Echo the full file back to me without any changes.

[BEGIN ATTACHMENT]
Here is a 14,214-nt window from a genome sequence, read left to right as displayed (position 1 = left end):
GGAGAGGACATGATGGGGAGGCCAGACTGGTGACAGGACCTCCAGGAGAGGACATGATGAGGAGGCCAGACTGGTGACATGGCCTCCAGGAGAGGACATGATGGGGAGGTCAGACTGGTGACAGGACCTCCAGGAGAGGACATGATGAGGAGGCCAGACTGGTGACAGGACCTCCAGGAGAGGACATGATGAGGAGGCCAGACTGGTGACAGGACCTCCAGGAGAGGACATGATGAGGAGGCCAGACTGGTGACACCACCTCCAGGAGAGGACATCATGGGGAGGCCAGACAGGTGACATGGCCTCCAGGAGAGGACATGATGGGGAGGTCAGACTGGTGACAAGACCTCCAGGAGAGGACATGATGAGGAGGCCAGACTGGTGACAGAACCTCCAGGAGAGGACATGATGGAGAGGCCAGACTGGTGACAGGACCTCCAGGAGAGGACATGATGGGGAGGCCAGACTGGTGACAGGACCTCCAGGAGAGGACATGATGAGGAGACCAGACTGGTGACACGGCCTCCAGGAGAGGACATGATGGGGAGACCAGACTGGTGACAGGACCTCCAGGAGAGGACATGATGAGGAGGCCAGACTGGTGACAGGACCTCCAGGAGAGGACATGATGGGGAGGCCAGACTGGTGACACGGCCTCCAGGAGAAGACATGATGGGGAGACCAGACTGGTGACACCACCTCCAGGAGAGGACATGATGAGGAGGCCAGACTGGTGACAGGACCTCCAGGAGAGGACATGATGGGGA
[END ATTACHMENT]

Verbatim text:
Here is a 14,214-nt window from a genome sequence, read left to right as displayed (position 1 = left end):
GGAGAGGACATGATGGGGAGGCCAGACTGGTGACAGGACCTCCAGGAGAGGACATGATGAGGAGGCCAGACTGGTGACATGGCCTCCAGGAGAGGACATGATGGGGAGGTCAGACTGGTGACAGGACCTCCAGGAGAGGACATGATGAGGAGGCCAGACTGGTGACAGGACCTCCAGGAGAGGACATGATGAGGAGGCCAGACTGGTGACAGGACCTCCAGGAGAGGACATGATGAGGAGGCCAGACTGGTGACACCACCTCCAGGAGAGGACATCATGGGGAGGCCAGACAGGTGACATGGCCTCCAGGAGAGGACATGATGGGGAGGTCAGACTGGTGACAAGACCTCCAGGAGAGGACATGATGAGGAGGCCAGACTGGTGACAGAACCTCCAGGAGAGGACATGATGGAGAGGCCAGACTGGTGACAGGACCTCCAGGAGAGGACATGATGGGGAGGCCAGACTGGTGACAGGACCTCCAGGAGAGGACATGATGAGGAGACCAGACTGGTGACACGGCCTCCAGGAGAGGACATGATGGGGAGACCAGACTGGTGACAGGACCTCCAGGAGAGGACATGATGAGGAGGCCAGACTGGTGACAGGACCTCCAGGAGAGGACATGATGGGGAGGCCAGACTGGTGACACGGCCTCCAGGAGAAGACATGATGGGGAGACCAGACTGGTGACACCACCTCCAGGAGAGGACATGATGAGGAGGCCAGACTGGTGACAGGACCTCCAGGAGAGGACATGATGGGGA